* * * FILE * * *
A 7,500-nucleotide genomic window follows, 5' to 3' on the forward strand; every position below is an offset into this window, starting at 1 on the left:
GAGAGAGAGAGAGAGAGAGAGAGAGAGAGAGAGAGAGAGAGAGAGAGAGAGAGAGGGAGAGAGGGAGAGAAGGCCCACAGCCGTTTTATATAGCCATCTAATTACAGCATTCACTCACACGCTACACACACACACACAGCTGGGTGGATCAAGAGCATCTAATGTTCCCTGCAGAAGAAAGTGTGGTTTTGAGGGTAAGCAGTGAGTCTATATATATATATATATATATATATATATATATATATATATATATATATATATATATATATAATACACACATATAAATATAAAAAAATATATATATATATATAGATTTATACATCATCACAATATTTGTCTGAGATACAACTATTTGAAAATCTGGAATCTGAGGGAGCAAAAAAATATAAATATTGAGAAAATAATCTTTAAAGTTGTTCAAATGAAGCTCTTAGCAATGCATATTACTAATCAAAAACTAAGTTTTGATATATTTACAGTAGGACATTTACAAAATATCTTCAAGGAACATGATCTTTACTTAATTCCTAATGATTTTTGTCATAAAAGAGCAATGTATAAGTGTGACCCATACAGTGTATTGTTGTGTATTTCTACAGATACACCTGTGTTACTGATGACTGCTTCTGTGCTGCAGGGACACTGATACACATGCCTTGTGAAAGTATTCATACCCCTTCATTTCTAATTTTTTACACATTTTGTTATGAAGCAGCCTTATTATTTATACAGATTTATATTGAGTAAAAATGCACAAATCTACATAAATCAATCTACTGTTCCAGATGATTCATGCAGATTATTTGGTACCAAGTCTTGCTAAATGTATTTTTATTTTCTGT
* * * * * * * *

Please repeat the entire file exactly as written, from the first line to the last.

A 7,500-nucleotide genomic window follows, 5' to 3' on the forward strand; every position below is an offset into this window, starting at 1 on the left:
GAGAGAGAGAGAGAGAGAGAGAGAGAGAGAGAGAGAGAGAGAGAGAGAGAGAGAGGGAGAGAGGGAGAGAAGGCCCACAGCCGTTTTATATAGCCATCTAATTACAGCATTCACTCACACGCTACACACACACACACAGCTGGGTGGATCAAGAGCATCTAATGTTCCCTGCAGAAGAAAGTGTGGTTTTGAGGGTAAGCAGTGAGTCTATATATATATATATATATATATATATATATATATATATATATATATATATATATATATATAATACACACATATAAATATAAAAAAATATATATATATATATAGATTTATACATCATCACAATATTTGTCTGAGATACAACTATTTGAAAATCTGGAATCTGAGGGAGCAAAAAAATATAAATATTGAGAAAATAATCTTTAAAGTTGTTCAAATGAAGCTCTTAGCAATGCATATTACTAATCAAAAACTAAGTTTTGATATATTTACAGTAGGACATTTACAAAATATCTTCAAGGAACATGATCTTTACTTAATTCCTAATGATTTTTGTCATAAAAGAGCAATGTATAAGTGTGACCCATACAGTGTATTGTTGTGTATTTCTACAGATACACCTGTGTTACTGATGACTGCTTCTGTGCTGCAGGGACACTGATACACATGCCTTGTGAAAGTATTCATACCCCTTCATTTCTAATTTTTTACACATTTTGTTATGAAGCAGCCTTATTATTTATACAGATTTATATTGAGTAAAAATGCACAAATCTACATAAATCAATCTACTGTTCCAGATGATTCATGCAGATTATTTGGTACCAAGTCTTGCTAAATGTATTTTTATTTTCTGT